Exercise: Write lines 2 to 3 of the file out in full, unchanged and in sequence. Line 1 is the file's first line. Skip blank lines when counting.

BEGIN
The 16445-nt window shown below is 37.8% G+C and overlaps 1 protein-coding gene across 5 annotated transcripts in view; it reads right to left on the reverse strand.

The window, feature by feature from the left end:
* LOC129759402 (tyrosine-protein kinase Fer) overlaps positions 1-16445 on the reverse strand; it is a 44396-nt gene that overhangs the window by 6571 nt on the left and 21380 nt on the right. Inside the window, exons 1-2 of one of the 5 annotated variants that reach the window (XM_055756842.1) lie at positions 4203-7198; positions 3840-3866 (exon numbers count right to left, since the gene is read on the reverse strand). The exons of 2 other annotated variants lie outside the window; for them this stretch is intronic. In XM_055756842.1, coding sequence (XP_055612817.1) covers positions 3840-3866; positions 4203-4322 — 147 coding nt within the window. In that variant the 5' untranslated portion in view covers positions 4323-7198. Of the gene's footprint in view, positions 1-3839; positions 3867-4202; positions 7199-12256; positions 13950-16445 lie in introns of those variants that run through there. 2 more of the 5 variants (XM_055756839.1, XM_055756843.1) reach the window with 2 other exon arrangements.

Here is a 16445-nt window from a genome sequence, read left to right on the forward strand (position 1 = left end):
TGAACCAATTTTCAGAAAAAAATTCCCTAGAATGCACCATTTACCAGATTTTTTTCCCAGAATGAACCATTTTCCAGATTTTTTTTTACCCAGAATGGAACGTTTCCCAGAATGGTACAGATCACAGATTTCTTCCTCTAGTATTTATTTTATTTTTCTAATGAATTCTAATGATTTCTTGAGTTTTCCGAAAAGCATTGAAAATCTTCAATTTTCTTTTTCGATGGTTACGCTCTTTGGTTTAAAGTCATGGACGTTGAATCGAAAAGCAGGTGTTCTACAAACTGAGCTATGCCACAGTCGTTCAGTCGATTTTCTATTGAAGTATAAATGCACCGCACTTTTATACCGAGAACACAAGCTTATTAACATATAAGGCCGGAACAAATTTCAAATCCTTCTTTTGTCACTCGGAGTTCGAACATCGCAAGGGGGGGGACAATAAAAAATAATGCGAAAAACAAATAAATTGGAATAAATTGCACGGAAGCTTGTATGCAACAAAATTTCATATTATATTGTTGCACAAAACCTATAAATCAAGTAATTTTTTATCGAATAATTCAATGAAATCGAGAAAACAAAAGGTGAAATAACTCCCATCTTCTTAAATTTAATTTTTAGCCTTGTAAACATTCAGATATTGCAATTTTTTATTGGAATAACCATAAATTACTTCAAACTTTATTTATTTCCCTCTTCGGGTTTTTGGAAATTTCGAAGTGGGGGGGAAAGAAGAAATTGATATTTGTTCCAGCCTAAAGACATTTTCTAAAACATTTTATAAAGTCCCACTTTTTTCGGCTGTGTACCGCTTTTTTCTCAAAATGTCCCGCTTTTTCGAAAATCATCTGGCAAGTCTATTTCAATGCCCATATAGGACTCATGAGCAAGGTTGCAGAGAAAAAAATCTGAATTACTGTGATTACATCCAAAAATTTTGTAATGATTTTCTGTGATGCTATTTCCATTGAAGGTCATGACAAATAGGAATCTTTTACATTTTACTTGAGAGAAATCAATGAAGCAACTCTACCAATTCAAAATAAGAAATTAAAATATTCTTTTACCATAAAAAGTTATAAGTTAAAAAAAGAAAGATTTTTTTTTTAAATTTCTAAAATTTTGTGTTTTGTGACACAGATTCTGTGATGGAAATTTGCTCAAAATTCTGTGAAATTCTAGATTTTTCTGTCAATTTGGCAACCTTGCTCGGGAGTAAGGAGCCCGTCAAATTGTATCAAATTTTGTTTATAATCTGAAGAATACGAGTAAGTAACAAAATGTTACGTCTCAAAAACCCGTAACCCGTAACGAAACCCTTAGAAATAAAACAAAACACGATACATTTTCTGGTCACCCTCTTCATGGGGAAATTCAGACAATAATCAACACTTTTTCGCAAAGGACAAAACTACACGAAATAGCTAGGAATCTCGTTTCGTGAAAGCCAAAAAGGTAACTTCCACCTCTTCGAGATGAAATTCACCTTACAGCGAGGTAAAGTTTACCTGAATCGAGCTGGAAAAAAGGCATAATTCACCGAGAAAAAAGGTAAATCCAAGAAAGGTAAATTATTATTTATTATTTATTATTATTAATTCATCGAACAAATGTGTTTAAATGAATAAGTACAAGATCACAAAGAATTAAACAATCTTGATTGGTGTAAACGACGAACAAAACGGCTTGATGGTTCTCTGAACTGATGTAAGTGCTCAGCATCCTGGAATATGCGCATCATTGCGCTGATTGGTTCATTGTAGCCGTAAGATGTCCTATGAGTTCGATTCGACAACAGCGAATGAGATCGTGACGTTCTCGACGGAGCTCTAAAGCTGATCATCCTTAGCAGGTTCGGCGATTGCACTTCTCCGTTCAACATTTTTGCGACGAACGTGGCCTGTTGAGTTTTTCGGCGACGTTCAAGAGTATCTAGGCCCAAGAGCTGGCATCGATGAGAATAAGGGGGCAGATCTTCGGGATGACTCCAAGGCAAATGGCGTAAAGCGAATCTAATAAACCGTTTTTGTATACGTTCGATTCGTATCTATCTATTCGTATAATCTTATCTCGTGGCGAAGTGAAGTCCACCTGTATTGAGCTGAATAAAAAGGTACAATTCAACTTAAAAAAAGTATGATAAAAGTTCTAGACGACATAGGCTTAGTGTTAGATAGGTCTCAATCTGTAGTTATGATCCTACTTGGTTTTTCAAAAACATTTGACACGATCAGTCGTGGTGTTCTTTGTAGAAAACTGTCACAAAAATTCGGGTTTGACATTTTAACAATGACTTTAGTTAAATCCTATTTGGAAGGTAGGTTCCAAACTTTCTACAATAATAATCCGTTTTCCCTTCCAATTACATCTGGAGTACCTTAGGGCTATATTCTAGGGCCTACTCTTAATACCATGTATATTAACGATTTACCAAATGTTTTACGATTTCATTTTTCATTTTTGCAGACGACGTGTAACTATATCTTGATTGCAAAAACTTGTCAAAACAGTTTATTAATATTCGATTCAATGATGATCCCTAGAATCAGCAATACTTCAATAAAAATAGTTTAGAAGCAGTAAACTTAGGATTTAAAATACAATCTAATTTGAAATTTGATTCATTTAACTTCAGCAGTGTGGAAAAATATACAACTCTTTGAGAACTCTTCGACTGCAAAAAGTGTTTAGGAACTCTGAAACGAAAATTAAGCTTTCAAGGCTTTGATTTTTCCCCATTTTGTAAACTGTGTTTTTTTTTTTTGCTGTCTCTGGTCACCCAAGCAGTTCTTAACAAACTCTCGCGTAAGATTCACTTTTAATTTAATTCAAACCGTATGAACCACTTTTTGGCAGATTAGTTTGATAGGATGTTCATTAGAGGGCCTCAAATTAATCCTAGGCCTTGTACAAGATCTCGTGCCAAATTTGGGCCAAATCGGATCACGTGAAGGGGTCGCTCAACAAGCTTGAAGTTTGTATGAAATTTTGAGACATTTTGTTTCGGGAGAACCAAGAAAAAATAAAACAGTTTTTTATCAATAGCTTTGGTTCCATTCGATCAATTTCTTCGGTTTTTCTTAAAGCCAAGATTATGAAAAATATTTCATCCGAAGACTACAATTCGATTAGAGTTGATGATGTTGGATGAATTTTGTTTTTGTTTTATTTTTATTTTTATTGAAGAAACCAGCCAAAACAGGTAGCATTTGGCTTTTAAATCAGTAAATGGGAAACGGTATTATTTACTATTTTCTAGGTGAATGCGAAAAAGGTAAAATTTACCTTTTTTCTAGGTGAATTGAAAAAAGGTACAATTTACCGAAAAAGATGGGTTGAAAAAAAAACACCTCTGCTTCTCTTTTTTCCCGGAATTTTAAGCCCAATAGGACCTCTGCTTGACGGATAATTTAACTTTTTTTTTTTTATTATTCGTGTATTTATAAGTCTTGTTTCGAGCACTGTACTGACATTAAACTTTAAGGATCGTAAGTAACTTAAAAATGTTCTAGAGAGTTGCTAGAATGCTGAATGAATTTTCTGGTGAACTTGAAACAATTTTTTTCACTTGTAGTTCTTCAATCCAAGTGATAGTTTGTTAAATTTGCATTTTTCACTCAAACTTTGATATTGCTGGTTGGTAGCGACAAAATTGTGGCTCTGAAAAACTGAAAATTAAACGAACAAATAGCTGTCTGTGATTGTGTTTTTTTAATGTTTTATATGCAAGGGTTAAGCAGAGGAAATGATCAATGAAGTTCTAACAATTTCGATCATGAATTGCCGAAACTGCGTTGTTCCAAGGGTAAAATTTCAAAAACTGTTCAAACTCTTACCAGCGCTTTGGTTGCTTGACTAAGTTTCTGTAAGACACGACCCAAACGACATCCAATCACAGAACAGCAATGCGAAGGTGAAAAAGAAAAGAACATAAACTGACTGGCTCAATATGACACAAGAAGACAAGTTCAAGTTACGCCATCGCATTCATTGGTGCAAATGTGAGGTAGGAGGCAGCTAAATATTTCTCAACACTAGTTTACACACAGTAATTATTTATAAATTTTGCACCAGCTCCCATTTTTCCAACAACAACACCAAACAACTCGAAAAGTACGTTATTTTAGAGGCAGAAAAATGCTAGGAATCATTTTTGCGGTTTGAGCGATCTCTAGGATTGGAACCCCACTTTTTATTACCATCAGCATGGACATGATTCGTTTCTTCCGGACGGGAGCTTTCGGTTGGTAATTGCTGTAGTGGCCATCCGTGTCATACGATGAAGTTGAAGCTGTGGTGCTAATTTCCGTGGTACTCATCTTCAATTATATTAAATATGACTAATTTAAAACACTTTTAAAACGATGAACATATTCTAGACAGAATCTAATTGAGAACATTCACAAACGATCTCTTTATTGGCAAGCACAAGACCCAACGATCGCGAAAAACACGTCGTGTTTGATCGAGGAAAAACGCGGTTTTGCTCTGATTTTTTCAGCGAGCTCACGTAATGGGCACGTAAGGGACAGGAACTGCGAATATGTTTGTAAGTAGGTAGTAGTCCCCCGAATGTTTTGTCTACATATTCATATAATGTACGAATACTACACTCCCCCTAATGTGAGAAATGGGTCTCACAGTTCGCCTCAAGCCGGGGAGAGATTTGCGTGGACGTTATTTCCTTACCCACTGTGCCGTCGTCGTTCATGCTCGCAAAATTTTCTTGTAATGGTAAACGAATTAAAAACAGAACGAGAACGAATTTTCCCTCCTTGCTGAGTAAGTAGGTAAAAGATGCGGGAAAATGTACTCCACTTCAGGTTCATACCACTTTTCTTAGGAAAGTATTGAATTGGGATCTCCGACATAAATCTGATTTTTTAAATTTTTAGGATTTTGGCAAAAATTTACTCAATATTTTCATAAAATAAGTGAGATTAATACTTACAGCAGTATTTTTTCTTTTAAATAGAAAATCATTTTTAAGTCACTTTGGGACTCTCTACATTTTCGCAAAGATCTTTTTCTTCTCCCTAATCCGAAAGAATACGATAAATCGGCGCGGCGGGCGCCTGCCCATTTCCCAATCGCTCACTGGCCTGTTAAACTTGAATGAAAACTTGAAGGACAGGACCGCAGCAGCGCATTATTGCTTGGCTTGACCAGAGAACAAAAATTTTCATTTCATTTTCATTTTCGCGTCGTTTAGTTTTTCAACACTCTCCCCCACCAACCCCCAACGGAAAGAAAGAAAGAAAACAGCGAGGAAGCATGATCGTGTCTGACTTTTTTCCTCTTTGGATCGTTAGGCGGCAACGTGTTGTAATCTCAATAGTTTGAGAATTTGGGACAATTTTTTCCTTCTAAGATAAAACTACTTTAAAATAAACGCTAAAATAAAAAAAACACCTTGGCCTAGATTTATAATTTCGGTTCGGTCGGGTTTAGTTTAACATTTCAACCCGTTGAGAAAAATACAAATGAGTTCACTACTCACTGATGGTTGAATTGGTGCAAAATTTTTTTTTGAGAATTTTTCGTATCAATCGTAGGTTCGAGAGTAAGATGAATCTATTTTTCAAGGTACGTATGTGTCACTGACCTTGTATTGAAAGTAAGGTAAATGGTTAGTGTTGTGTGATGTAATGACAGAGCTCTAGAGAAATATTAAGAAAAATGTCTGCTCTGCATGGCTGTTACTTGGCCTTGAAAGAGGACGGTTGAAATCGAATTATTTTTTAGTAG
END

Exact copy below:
The window, feature by feature from the left end:
* LOC129759402 (tyrosine-protein kinase Fer) overlaps positions 1-16445 on the reverse strand; it is a 44396-nt gene that overhangs the window by 6571 nt on the left and 21380 nt on the right. Inside the window, exons 1-2 of one of the 5 annotated variants that reach the window (XM_055756842.1) lie at positions 4203-7198; positions 3840-3866 (exon numbers count right to left, since the gene is read on the reverse strand). The exons of 2 other annotated variants lie outside the window; for them this stretch is intronic. In XM_055756842.1, coding sequence (XP_055612817.1) covers positions 3840-3866; positions 4203-4322 — 147 coding nt within the window. In that variant the 5' untranslated portion in view covers positions 4323-7198. Of the gene's footprint in view, positions 1-3839; positions 3867-4202; positions 7199-12256; positions 13950-16445 lie in introns of those variants that run through there. 2 more of the 5 variants (XM_055756839.1, XM_055756843.1) reach the window with 2 other exon arrangements.